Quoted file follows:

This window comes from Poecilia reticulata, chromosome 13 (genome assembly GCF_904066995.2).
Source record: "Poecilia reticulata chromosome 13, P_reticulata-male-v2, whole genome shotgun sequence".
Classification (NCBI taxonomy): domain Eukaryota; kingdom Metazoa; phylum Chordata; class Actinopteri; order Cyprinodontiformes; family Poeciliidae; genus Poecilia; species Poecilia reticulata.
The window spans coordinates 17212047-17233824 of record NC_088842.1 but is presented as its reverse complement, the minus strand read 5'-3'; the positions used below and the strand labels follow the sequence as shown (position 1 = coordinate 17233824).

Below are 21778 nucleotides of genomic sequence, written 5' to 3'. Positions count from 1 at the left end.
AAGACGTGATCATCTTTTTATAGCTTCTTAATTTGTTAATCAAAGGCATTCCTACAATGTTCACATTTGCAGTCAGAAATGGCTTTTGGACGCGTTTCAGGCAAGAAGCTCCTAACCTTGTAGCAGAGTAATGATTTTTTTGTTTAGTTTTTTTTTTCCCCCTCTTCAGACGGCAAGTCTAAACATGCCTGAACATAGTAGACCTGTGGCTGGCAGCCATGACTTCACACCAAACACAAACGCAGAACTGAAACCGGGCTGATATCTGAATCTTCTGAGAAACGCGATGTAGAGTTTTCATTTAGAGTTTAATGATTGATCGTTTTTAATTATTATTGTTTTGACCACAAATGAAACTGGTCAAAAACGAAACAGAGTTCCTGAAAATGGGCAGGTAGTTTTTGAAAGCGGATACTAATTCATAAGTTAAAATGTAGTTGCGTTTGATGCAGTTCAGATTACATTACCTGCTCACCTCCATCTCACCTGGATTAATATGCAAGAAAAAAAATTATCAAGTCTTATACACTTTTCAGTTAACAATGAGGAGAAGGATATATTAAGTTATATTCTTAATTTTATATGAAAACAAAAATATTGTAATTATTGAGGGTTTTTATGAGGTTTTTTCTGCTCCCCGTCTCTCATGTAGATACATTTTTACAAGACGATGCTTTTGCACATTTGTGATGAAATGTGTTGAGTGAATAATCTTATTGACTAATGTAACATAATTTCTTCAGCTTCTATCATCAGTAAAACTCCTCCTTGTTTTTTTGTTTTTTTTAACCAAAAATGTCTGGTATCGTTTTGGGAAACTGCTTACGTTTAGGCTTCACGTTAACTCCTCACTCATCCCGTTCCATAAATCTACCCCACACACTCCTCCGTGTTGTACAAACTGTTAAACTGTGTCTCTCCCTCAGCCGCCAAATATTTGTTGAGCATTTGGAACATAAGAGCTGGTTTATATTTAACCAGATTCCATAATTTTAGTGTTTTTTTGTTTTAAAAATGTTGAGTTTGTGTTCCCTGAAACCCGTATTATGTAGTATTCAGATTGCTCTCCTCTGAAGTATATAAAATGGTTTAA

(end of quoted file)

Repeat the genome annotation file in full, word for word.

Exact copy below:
This window comes from Poecilia reticulata, chromosome 13 (genome assembly GCF_904066995.2).
Source record: "Poecilia reticulata chromosome 13, P_reticulata-male-v2, whole genome shotgun sequence".
Classification (NCBI taxonomy): domain Eukaryota; kingdom Metazoa; phylum Chordata; class Actinopteri; order Cyprinodontiformes; family Poeciliidae; genus Poecilia; species Poecilia reticulata.
The window spans coordinates 17212047-17233824 of record NC_088842.1 but is presented as its reverse complement, the minus strand read 5'-3'; the positions used below and the strand labels follow the sequence as shown (position 1 = coordinate 17233824).

Below are 21778 nucleotides of genomic sequence, written 5' to 3'. Positions count from 1 at the left end.
AAGACGTGATCATCTTTTTATAGCTTCTTAATTTGTTAATCAAAGGCATTCCTACAATGTTCACATTTGCAGTCAGAAATGGCTTTTGGACGCGTTTCAGGCAAGAAGCTCCTAACCTTGTAGCAGAGTAATGATTTTTTTGTTTAGTTTTTTTTTTCCCCCTCTTCAGACGGCAAGTCTAAACATGCCTGAACATAGTAGACCTGTGGCTGGCAGCCATGACTTCACACCAAACACAAACGCAGAACTGAAACCGGGCTGATATCTGAATCTTCTGAGAAACGCGATGTAGAGTTTTCATTTAGAGTTTAATGATTGATCGTTTTTAATTATTATTGTTTTGACCACAAATGAAACTGGTCAAAAACGAAACAGAGTTCCTGAAAATGGGCAGGTAGTTTTTGAAAGCGGATACTAATTCATAAGTTAAAATGTAGTTGCGTTTGATGCAGTTCAGATTACATTACCTGCTCACCTCCATCTCACCTGGATTAATATGCAAGAAAAAAAATTATCAAGTCTTATACACTTTTCAGTTAACAATGAGGAGAAGGATATATTAAGTTATATTCTTAATTTTATATGAAAACAAAAATATTGTAATTATTGAGGGTTTTTATGAGGTTTTTTCTGCTCCCCGTCTCTCATGTAGATACATTTTTACAAGACGATGCTTTTGCACATTTGTGATGAAATGTGTTGAGTGAATAATCTTATTGACTAATGTAACATAATTTCTTCAGCTTCTATCATCAGTAAAACTCCTCCTTGTTTTTTTGTTTTTTTTAACCAAAAATGTCTGGTATCGTTTTGGGAAACTGCTTACGTTTAGGCTTCACGTTAACTCCTCACTCATCCCGTTCCATAAATCTACCCCACACACTCCTCCGTGTTGTACAAACTGTTAAACTGTGTCTCTCCCTCAGCCGCCAAATATTTGTTGAGCATTTGGAACATAAGAGCTGGTTTATATTTAACCAGATTCCATAATTTTAGTGTTTTTTTGTTTTAAAAATGTTGAGTTTGTGTTCCCTGAAACCCGTATTATGTAGTATTCAGATTGCTCTCCTCTGAAGTATATAAAATGGTTTAA